See also: Mallow

EnglishEdit

 
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EtymologyEdit

From Middle English malwe, from Old English mealwe, borrowed from Latin malva. Compare the doublet mauve.

PronunciationEdit

  • (UK) IPA(key): /ˈmæləʊ/
  • (file)
  • (US) IPA(key): /ˈmæloʊ/
  • Rhymes: -æləʊ

NounEdit

mallow (plural mallows)

  1. Any of a group of flowering plants in several genera of the taxonomic family Malvaceae, especially of the genus Malva. Several species are edible by humans.
    • 1610–1611 (date written), William Shakespeare, “The Tempest”, in Mr. William Shakespeares Comedies, Histories, & Tragedies [] (First Folio), London: [] Isaac Iaggard, and Ed[ward] Blount, published 1623, OCLC 606515358, [Act II, scene i]:
      Gonzalo. Had I plantation of this isle, my lord,—
      Antonio. He’ld sow’t with nettle-seed.
      Sebastian. Or docks, or mallows.
    • 1611, The Holy Bible, [] (King James Version), London: [] Robert Barker, [], OCLC 964384981, Job 30:3-4:
      For want and famine they were solitary; fleeing into the wilderness in former time desolate and waste. Who cut up mallows by the bushes, and juniper roots for their meat.
    • 1684, John Dryden, “From Horace, Epode 2” in The Second Part of Miscellany Poems, London: Jacob Tonson, 4th edition, p. 79,[1]
      Not Heathpout, or the rarer Bird,
      Which Phasis, or Ionia yields,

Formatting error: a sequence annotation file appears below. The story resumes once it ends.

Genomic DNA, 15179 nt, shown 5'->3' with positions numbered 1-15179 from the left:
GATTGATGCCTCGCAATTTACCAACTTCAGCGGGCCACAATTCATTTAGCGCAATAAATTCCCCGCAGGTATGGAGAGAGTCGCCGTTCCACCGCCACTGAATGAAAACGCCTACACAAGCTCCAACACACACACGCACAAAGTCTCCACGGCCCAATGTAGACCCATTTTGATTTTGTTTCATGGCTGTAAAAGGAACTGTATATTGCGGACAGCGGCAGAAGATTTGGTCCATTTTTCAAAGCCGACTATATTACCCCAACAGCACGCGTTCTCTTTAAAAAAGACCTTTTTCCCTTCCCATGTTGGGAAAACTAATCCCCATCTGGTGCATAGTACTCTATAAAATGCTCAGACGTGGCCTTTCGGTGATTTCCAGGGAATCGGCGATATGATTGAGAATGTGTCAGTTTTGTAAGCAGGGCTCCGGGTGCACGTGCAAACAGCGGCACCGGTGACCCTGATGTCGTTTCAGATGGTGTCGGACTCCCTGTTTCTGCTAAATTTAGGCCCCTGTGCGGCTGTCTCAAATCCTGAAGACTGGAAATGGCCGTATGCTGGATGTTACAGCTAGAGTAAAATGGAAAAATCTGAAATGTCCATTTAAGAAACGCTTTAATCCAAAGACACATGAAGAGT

More pleasing Morsels would afford
      Than the fat Olives of my Fields;
      Than Shards or Mallows for the Pot,
      That keep the loosen’d Body sound,
      Or than the Lamb that falls by Lot,
      To the just Guardian of my Ground.
    • 1840, Robert Browning, Sordello, Book IV, in Sordello; Strafford; Christmas-Eve and Easter-Day, Boston: Houghton Mifflin, 1863, p. 112,[2]
      The thoroughfares were overrun with weed
      — Docks, quitchgrass, loathly mallows no man plants.
    • 1895 May 7, H[erbert] G[eorge] Wells, chapter 7, in The Time Machine: An Invention, New York, N.Y.: Henry Holt and Company, OCLC 4701980:
      The Time Traveller paused, put his hand into his pocket, and silently placed two withered flowers, not unlike very large white mallows, upon the little table. Then he resumed his narrative.
    • 1913, Joseph C. Lincoln, chapter 1, in Mr. Pratt's Patients:
      'Twas early June, the new grass was flourishing everywheres, the posies in the yard—peonies and such—in full bloom, the sun was shining, and the water of the bay was blue, with light green streaks where the shoal showed.
    • 2017 October 19, “Hallohallo”, in Circuit Break, Konami:
      Hallo Hallo, brain of tallow,
      Guts are gone, noggin’s hollow.
      Seeking sweets and marshing mallows,
      Watch your back, and your candy sack.
  2. Larentia clavaria, an uncommon moth found across Eurasia.

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